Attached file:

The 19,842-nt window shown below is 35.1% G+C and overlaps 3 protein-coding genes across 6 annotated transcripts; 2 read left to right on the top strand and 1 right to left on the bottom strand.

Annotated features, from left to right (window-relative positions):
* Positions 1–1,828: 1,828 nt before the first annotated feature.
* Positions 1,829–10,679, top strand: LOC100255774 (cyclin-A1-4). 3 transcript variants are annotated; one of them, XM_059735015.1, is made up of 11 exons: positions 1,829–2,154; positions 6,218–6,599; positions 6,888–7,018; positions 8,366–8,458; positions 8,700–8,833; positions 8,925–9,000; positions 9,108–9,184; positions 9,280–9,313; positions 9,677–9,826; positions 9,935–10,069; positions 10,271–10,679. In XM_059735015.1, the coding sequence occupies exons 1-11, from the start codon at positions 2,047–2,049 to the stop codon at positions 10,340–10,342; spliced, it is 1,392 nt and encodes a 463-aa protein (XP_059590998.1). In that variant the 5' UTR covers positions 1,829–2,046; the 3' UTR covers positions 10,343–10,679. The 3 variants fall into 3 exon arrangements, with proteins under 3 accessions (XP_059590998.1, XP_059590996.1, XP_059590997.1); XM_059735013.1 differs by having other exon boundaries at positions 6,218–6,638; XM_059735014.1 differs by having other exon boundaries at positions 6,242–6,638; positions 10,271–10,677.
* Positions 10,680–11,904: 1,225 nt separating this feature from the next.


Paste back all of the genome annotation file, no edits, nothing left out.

The 19,842-nt window shown below is 35.1% G+C and overlaps 3 protein-coding genes across 6 annotated transcripts; 2 read left to right on the top strand and 1 right to left on the bottom strand.

Annotated features, from left to right (window-relative positions):
* Positions 1–1,828: 1,828 nt before the first annotated feature.
* Positions 1,829–10,679, top strand: LOC100255774 (cyclin-A1-4). 3 transcript variants are annotated; one of them, XM_059735015.1, is made up of 11 exons: positions 1,829–2,154; positions 6,218–6,599; positions 6,888–7,018; positions 8,366–8,458; positions 8,700–8,833; positions 8,925–9,000; positions 9,108–9,184; positions 9,280–9,313; positions 9,677–9,826; positions 9,935–10,069; positions 10,271–10,679. In XM_059735015.1, the coding sequence occupies exons 1-11, from the start codon at positions 2,047–2,049 to the stop codon at positions 10,340–10,342; spliced, it is 1,392 nt and encodes a 463-aa protein (XP_059590998.1). In that variant the 5' UTR covers positions 1,829–2,046; the 3' UTR covers positions 10,343–10,679. The 3 variants fall into 3 exon arrangements, with proteins under 3 accessions (XP_059590998.1, XP_059590996.1, XP_059590997.1); XM_059735013.1 differs by having other exon boundaries at positions 6,218–6,638; XM_059735014.1 differs by having other exon boundaries at positions 6,242–6,638; positions 10,271–10,677.
* Positions 10,680–11,904: 1,225 nt separating this feature from the next.